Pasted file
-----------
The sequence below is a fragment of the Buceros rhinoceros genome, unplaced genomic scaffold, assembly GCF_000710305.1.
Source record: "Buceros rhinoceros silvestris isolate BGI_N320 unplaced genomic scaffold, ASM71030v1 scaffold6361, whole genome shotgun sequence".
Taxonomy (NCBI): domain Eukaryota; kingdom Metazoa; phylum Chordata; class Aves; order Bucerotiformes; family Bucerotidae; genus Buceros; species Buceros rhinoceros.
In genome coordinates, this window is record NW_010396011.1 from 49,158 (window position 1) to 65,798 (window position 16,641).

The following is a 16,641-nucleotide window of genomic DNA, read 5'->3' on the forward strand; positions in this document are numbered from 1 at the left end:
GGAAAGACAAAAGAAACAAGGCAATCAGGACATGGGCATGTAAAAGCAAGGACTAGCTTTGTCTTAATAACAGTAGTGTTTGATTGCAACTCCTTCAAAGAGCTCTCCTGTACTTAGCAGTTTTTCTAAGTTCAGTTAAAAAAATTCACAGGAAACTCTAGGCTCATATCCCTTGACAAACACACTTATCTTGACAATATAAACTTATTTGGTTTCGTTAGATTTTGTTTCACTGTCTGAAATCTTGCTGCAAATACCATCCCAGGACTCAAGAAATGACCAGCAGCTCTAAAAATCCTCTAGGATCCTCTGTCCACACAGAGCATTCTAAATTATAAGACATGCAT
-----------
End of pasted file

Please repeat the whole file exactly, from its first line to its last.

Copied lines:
The sequence below is a fragment of the Buceros rhinoceros genome, unplaced genomic scaffold, assembly GCF_000710305.1.
Source record: "Buceros rhinoceros silvestris isolate BGI_N320 unplaced genomic scaffold, ASM71030v1 scaffold6361, whole genome shotgun sequence".
Taxonomy (NCBI): domain Eukaryota; kingdom Metazoa; phylum Chordata; class Aves; order Bucerotiformes; family Bucerotidae; genus Buceros; species Buceros rhinoceros.
In genome coordinates, this window is record NW_010396011.1 from 49,158 (window position 1) to 65,798 (window position 16,641).

The following is a 16,641-nucleotide window of genomic DNA, read 5'->3' on the forward strand; positions in this document are numbered from 1 at the left end:
GGAAAGACAAAAGAAACAAGGCAATCAGGACATGGGCATGTAAAAGCAAGGACTAGCTTTGTCTTAATAACAGTAGTGTTTGATTGCAACTCCTTCAAAGAGCTCTCCTGTACTTAGCAGTTTTTCTAAGTTCAGTTAAAAAAATTCACAGGAAACTCTAGGCTCATATCCCTTGACAAACACACTTATCTTGACAATATAAACTTATTTGGTTTCGTTAGATTTTGTTTCACTGTCTGAAATCTTGCTGCAAATACCATCCCAGGACTCAAGAAATGACCAGCAGCTCTAAAAATCCTCTAGGATCCTCTGTCCACACAGAGCATTCTAAATTATAAGACATGCAT